My experience of being banned from checking out dirty books at the library had taught me that libraries were not anonymous, so I started buying self-help books on my e-reader. Books I would have scoffed at earlier. Books with names like Narcisstic Lovers. Betrayal Bonds. And later, The Domestic Violence Recovery Workbook. I was desperate for answers.

I learned that I was a codependent. I learned that the term codependent was meaningless. I learned that chaos was unusually normal for me. I learned that the stimulation became like an addiction for survivors. I learned that I was addicted to those who were not good for me. I learned that I should have seen the signs. I learned that there were no signs. I learned that it was his fault. I learned that it was my fault. I learned that it was my mother’s fault. I learned that it was his mother’s fault. I learned that it was society’s fault. I learned that I was fine just exactly as I was.

I did not learn how to save my marriage or my husband. The lessons were all pointless.

I was no longer that sharp point in the middle of the compass. Instead, I was the line circling—round and round—and the sharp point was everything that had happened to me. I rotated helplessly. This is my life. This is yours. This is yours. This is yours. This is yours. This is yours.


The cashier slapped the pack of Pall Malls on the counter. She typed the numbers into the register. “Where’s the horse?” asked the woman in line.

The cashier looked surprised. “What?”

“The horse. Where’s the horse that did that to you?”

It was obviously a challenge. The line grew longer behind me. Everyone but me looked away. No one believed a horse had done that to her. The woman in front of me waited for an answer. “In the pasture,” said the cashier. “Are you going to pay or not?”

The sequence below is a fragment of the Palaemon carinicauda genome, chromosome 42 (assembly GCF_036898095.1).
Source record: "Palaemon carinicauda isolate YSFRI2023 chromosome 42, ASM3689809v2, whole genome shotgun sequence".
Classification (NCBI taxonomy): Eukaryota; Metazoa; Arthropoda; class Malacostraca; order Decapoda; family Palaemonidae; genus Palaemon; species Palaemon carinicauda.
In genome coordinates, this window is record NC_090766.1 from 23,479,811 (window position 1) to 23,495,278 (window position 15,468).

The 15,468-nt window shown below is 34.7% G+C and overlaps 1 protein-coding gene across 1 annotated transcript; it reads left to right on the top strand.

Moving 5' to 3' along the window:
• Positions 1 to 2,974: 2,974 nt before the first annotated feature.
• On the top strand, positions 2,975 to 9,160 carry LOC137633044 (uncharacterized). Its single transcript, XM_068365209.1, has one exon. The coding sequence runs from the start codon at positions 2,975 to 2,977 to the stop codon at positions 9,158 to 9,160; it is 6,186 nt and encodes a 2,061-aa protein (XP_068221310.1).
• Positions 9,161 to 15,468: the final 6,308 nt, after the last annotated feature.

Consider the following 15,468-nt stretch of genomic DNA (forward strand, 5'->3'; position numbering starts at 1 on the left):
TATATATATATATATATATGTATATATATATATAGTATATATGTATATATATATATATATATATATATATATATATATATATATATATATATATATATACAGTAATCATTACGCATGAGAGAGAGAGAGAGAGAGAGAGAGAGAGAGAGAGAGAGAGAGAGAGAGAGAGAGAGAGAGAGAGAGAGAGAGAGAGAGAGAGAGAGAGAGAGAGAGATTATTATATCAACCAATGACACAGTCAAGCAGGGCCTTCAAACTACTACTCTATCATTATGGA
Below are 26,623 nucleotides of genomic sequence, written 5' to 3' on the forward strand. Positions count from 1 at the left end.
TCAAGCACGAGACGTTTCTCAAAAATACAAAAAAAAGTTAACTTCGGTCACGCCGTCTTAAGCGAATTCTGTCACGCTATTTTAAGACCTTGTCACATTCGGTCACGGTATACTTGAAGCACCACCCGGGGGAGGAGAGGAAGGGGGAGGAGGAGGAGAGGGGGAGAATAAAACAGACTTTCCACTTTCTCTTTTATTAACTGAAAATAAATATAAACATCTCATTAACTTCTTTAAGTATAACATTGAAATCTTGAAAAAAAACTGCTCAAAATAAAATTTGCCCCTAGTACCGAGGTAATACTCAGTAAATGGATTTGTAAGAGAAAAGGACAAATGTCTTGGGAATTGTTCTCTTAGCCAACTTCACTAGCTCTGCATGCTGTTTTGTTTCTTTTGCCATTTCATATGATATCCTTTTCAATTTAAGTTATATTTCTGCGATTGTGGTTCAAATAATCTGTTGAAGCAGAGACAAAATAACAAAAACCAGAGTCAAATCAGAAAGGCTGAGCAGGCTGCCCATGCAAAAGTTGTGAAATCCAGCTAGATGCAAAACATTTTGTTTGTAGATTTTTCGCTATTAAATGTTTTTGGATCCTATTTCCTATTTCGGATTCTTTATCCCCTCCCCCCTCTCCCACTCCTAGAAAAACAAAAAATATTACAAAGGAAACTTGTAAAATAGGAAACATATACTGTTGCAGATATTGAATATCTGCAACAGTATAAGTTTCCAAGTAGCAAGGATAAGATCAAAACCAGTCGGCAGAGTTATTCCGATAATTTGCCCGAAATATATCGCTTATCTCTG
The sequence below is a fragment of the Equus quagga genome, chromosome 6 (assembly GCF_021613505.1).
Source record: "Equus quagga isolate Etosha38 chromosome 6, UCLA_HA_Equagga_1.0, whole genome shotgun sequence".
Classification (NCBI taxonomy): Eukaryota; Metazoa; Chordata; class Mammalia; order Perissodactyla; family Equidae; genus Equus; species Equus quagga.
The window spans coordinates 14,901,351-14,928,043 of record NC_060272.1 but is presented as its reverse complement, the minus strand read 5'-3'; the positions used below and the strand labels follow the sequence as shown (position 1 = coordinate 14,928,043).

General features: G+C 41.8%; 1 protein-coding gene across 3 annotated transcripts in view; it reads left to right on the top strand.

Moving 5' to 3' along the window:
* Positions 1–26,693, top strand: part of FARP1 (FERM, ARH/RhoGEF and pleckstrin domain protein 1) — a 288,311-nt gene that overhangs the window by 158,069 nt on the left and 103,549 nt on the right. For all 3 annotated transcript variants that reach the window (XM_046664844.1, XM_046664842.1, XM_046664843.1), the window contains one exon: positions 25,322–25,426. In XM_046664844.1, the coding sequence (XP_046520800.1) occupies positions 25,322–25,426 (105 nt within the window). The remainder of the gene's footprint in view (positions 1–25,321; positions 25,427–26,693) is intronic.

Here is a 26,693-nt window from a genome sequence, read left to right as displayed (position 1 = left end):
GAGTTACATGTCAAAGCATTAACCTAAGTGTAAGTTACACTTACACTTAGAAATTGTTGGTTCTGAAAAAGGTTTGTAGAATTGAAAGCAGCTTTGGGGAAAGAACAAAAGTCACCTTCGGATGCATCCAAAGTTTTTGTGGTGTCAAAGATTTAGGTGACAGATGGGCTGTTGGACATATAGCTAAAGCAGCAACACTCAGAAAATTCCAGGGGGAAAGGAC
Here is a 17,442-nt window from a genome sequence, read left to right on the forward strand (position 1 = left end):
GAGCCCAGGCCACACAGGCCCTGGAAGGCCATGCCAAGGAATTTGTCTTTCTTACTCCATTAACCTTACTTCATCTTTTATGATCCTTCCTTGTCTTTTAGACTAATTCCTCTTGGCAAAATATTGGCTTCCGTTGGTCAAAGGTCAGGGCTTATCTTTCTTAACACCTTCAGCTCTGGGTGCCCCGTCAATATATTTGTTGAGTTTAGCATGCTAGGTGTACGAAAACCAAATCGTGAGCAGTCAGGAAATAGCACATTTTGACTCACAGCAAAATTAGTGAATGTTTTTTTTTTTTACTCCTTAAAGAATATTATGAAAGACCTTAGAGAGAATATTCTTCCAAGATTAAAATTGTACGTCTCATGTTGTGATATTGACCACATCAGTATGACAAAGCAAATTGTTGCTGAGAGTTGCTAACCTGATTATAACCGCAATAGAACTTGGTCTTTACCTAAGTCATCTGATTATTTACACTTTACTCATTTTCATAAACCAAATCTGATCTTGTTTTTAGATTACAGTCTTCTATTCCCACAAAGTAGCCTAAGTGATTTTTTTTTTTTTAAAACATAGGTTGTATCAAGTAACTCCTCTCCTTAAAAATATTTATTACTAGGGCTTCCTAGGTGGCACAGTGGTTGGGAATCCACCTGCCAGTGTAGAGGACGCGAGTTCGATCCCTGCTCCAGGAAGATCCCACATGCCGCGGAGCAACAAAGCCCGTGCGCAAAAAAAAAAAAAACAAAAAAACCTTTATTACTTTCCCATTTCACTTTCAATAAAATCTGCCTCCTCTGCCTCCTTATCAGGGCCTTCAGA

The woman in line turned to her teenage son. “Give me the card,” she said. He handed her a credit card but told her it didn’t have any money available on it. She handed it to the cashier anyway. The woman’s card was declined. “Run it again,” she said.

I stared at the bruise on the cashier’s face, unable to look away. My heart sped up, head light. Megan, now a counselor, is still my best friend. “When this happens,” she says, “You need to take a deep breath. You need to tell yourself that you are safe. You are not there anymore.”

I took a deep breath, trying to conceal that I was on the verge of hyperventilation. I didn’t want my beer anymore. I wanted to put it back, but that would seem rude. I am safe, I told myself. I am safe.

My heart slowed. I believed it.

I was safe.

She might not have been, but I was.

The cashier looked back at the woman in line, then slid the card across the counter. “Nope,” she said. The woman in line stood there.

“Ma’am,” I said. “I can pay for it.” Both of the women looked at me, surprised. “Really, I don’t mind at all.”

I put my beer on the counter and took out some cash. I handed the woman in line the cigarettes and oranges. She shrugged her shoulders. “Alright,” she said. She turned and left. I turned back to the cashier to pay.

“You didn’t have to do that,” she said. “She pulls that shit all the time.”

“It’s okay,” I said. “I’ve been there.” I caught myself staring at the bruise again. She saw me, her hand rising back to her face, her expression softening.

“Well, that was real nice of you anyway,” she said.

The night before, I had seen Pete for the first time in years. I hugged him so hard. He had married a woman with wide-eyes and a kind face. His wife and I both had red hair, the same graduate degree, and we happened to be wearing the same earrings. “I like you,” I said. We all laughed. Pete and I told stories, still easy with each other after so many years. He teased me because I hadn’t known where the hymen was. I teased him about asking Megan for permission to kiss him.

“I think that’s sweet,” his wife said. “That he asked for permission.”

I thought about what she said. It had been sweet, I realized. How wrong it was of me to ever think that asking for permission was anything less.

Kelly Sundberg's nonfiction has appeared or is forthcoming in Guernica, Mid-American Review, The Los Angeles Review, Slice Magazine, Quarterly West, and others. She has had an essay listed as Notable in Best American Essays 2013 and is a PhD Candidate in Creative Nonfiction at Ohio University.
9.6 / June 2014